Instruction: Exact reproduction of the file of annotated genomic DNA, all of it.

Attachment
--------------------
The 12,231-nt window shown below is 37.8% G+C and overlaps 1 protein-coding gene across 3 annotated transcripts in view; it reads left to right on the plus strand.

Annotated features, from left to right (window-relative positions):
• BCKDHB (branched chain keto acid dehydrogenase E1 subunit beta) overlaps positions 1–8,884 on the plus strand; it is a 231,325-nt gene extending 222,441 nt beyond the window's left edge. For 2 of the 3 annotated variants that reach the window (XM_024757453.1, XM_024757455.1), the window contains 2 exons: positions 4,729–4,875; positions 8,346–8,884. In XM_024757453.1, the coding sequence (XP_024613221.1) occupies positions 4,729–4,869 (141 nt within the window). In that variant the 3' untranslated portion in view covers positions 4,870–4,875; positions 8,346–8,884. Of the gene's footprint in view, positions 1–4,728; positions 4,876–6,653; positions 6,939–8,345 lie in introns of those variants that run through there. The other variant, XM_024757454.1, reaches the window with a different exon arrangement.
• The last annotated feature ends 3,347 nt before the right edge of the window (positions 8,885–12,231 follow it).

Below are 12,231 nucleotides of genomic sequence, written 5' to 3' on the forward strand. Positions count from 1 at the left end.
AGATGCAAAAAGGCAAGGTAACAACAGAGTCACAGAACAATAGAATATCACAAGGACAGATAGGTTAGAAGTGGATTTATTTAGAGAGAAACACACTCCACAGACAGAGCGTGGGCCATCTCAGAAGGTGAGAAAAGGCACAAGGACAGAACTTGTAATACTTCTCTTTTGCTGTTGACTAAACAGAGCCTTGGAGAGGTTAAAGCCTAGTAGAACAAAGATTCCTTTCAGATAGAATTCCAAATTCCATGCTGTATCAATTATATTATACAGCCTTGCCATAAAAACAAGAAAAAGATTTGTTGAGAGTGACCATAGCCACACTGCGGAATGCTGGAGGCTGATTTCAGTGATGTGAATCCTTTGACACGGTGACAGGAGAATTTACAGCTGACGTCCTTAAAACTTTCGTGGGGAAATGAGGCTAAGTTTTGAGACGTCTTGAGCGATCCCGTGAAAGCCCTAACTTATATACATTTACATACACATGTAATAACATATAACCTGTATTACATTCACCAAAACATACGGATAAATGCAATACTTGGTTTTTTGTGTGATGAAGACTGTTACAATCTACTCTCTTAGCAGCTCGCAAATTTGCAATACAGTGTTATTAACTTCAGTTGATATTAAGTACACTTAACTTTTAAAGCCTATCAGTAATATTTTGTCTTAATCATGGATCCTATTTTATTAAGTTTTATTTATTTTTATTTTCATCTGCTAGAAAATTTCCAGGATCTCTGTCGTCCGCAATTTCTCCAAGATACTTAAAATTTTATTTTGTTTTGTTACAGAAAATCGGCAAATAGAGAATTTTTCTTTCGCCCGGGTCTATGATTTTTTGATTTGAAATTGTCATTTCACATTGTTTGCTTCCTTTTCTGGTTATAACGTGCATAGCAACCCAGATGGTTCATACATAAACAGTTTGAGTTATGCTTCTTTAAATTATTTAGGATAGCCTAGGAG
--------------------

The 12,231-nt window shown below is 37.8% G+C and overlaps 1 protein-coding gene across 3 annotated transcripts in view; it reads left to right on the plus strand.

Annotated features, from left to right (window-relative positions):
• BCKDHB (branched chain keto acid dehydrogenase E1 subunit beta) overlaps positions 1–8,884 on the plus strand; it is a 231,325-nt gene extending 222,441 nt beyond the window's left edge. For 2 of the 3 annotated variants that reach the window (XM_024757453.1, XM_024757455.1), the window contains 2 exons: positions 4,729–4,875; positions 8,346–8,884. In XM_024757453.1, the coding sequence (XP_024613221.1) occupies positions 4,729–4,869 (141 nt within the window). In that variant the 3' untranslated portion in view covers positions 4,870–4,875; positions 8,346–8,884. Of the gene's footprint in view, positions 1–4,728; positions 4,876–6,653; positions 6,939–8,345 lie in introns of those variants that run through there. The other variant, XM_024757454.1, reaches the window with a different exon arrangement.
• The last annotated feature ends 3,347 nt before the right edge of the window (positions 8,885–12,231 follow it).

Below are 12,231 nucleotides of genomic sequence, written 5' to 3' on the forward strand. Positions count from 1 at the left end.
AGATGCAAAAAGGCAAGGTAACAACAGAGTCACAGAACAATAGAATATCACAAGGACAGATAGGTTAGAAGTGGATTTATTTAGAGAGAAACACACTCCACAGACAGAGCGTGGGCCATCTCAGAAGGTGAGAAAAGGCACAAGGACAGAACTTGTAATACTTCTCTTTTGCTGTTGACTAAACAGAGCCTTGGAGAGGTTAAAGCCTAGTAGAACAAAGATTCCTTTCAGATAGAATTCCAAATTCCATGCTGTATCAATTATATTATACAGCCTTGCCATAAAAACAAGAAAAAGATTTGTTGAGAGTGACCATAGCCACACTGCGGAATGCTGGAGGCTGATTTCAGTGATGTGAATCCTTTGACACGGTGACAGGAGAATTTACAGCTGACGTCCTTAAAACTTTCGTGGGGAAATGAGGCTAAGTTTTGAGACGTCTTGAGCGATCCCGTGAAAGCCCTAACTTATATACATTTACATACACATGTAATAACATATAACCTGTATTACATTCACCAAAACATACGGATAAATGCAATACTTGGTTTTTTGTGTGATGAAGACTGTTACAATCTACTCTCTTAGCAGCTCGCAAATTTGCAATACAGTGTTATTAACTTCAGTTGATATTAAGTACACTTAACTTTTAAAGCCTATCAGTAATATTTTGTCTTAATCATGGATCCTATTTTATTAAGTTTTATTTATTTTTATTTTCATCTGCTAGAAAATTTCCAGGATCTCTGTCGTCCGCAATTTCTCCAAGATACTTAAAATTTTATTTTGTTTTGTTACAGAAAATCGGCAAATAGAGAATTTTTCTTTCGCCCGGGTCTATGATTTTTTGATTTGAAATTGTCATTTCACATTGTTTGCTTCCTTTTCTGGTTATAACGTGCATAGCAACCCAGATGGTTCATACATAAACAGTTTGAGTTATGCTTCTTTAAATTATTTAGGATAGCCTAGGAG